CSS Blending

This hackathon team prototyped the implementation of the blend-mode CSS property as proposed in the CSS Compositing draft here. The Web Platform team is aiming to take this prototype forward in the coming months including discussing the topic further at an upcoming CSS Working Group meeting. Keep an eye on this blog for an update on our work around CSS Compositing but till then, here is a quick screenshot of a video being blended.

CSS Regions Integration with Web Inspector

This hackathon team focused on how the WebKit Web Inspector could be enhanced to show more information about the regions used in a layout taking advantage of CSS Regions. This included displaying the semantic name of flows and regions available in a document and providing visual indications when interacting with the layout (e.g highlighting the regions flowing into a particular flow). For example, below you see that regions are visually demarcated with boxes when using Web Inspector:

And here as the user hovers over elements in Web Inspector, the corresponding regions visually highlight with more information in the tooltip:

The team made great progress and we plan on contributing to Web Inspector to better expose CSS Regions for easy visual debugging.

Auto-sizing in CSS Regions

The W3C CSS Working Group has been discussing how to make it possible for a CSS regions’ height to automatically size to the content included within it. When content flows through a chain of regions, it would be nice to allow a regions’ height to automatically shrink wrap to the segment of content it receives. We prototyped a proposal based on this idea (described further here). We plan on moving forward with this auto-sizing prototype and discussing it further at an upcoming CSS Working Group meeting.

WebKit HUD (Heads Up Display) in Adobe DreamWeaver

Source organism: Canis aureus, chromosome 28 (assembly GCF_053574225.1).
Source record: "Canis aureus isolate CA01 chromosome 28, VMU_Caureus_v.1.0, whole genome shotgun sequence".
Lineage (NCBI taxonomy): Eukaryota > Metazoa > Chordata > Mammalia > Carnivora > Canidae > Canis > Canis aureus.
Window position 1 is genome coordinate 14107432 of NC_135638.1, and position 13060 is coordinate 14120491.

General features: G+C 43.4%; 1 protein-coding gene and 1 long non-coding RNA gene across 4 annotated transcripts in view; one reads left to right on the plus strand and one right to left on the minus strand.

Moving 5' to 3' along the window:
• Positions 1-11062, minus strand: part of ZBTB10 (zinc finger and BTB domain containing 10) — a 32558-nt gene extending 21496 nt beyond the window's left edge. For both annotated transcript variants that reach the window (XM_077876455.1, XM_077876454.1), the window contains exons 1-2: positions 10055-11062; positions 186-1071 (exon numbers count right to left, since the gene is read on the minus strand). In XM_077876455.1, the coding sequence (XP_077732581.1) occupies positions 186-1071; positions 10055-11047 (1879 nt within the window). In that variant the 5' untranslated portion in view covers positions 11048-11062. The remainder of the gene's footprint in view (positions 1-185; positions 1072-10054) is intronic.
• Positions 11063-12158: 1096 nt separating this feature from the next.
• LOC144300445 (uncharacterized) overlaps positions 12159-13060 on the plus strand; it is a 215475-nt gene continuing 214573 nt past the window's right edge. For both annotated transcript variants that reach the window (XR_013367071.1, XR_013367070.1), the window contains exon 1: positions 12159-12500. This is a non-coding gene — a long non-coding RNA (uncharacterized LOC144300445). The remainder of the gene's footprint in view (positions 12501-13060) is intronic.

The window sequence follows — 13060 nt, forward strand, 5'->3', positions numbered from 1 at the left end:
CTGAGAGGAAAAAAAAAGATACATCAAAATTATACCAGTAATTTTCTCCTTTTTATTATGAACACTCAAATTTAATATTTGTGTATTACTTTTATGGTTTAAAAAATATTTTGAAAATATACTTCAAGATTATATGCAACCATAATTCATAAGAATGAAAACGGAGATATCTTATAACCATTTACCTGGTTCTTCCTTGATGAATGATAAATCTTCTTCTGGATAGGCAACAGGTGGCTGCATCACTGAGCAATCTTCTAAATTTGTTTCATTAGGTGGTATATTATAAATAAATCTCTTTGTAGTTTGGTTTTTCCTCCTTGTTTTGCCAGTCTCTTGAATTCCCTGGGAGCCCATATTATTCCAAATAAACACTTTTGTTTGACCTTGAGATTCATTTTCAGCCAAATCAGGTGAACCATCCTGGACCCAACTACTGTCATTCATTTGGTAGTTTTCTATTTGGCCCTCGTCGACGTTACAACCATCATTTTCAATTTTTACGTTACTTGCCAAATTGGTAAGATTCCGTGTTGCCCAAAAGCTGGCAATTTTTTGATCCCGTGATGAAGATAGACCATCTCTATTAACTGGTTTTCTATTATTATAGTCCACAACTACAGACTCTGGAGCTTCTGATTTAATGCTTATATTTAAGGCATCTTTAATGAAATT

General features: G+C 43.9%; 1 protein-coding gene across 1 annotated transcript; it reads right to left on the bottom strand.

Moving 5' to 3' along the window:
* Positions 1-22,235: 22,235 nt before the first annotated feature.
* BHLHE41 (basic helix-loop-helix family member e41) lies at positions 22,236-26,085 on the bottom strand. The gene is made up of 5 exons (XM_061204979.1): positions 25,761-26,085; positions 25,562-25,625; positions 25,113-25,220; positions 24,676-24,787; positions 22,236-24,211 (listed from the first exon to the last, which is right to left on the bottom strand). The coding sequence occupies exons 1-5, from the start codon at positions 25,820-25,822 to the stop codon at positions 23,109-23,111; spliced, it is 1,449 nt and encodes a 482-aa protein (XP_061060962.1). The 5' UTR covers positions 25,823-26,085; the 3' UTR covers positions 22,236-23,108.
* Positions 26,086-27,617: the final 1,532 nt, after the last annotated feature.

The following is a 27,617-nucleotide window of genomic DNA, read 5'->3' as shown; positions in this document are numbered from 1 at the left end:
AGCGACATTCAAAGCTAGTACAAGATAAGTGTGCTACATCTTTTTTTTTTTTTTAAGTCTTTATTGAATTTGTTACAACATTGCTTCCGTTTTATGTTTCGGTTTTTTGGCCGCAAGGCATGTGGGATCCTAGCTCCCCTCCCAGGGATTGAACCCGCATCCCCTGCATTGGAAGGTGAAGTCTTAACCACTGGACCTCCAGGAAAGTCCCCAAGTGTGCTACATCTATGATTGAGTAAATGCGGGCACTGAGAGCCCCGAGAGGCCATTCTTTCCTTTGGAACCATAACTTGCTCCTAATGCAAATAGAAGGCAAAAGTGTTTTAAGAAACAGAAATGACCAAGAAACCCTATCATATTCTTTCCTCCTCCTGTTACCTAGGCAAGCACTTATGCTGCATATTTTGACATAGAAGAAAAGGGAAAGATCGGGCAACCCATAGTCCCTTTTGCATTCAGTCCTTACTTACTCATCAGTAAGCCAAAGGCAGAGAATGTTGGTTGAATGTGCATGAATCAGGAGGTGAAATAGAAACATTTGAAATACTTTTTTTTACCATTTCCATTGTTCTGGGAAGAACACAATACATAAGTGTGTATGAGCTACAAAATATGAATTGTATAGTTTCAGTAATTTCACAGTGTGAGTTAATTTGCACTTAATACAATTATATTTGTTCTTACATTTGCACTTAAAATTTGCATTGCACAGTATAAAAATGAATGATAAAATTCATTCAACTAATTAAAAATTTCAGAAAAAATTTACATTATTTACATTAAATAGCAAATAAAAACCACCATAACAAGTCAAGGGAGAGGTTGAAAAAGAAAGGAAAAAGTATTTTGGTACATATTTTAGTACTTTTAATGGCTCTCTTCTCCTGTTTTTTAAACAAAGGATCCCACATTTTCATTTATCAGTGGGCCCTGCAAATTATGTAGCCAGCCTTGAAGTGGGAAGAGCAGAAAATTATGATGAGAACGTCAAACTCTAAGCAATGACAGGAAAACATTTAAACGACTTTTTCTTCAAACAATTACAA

This hackathon team showed a two-way relation between the Live View panel and the Source Code panel in Adobe Dreamweaver. To do this, they leveraged some of the features in Web Inspector. They prototyped getting a tooltip to appear within Dreamweaver as the user hovered over HTML elements. This tooltip would display the tag name of any associated class, id and corresponding width and height of the element being hovered over, check it out!

WebKit Code Coverage Dashboard

Currently WebKit exposes a mechanism to get code coverage data for development on Mac. This data is shared through a variety of files: files containing general CSV data with coverage data provided on a per-file basis and files with per-line code coverage data which is either annotated source code or HTML formatted. However, there is no easy way to review all of this data once you have amassed multiple code coverage reports. Browsing through the HTML gives you a detailed view of the data, but it’s still hard to get a clear view on the coverage for a source tree folder or to switch between different reports.

With this problem in mind, the hackathon team worked on a code coverage dashboard prototype that would parse the general CSV data file and present the data cleanly in a web front-end. The goal of the dashboard was to provide an easy way to parse and dive through code overage data from a high level (e.g source folder) all the way down to line-level for multiple runs. The team succeeded and we are currently brainstorming how to take this feature forward, including adding the ability to parse individual data files and showing the run data over variable units (e.g, over a number of days or interval of runs).

Below the prototype aggregates code coverage data for all the files in a source folder and visually represents the results in a bar chart to the right.

Bugzilla 80709: W3C Test harness in WebKit

The Web Platform team has been investigating how to make W3C tests more portable as well as bettering a WebKit developer’s life by allowing W3C tests to run automatically within the WebKit test infrastructure. The team demo’ed work in progress that they completed during the hackathon and in fact, just this week landed the patch in WebKit trunk. We will soon blog more details about this testing workflow and how a WebKit developer can take advantage of it, so stay tuned.

Bugzilla 80602: Convert CSS Regions Pixel Tests to RefTests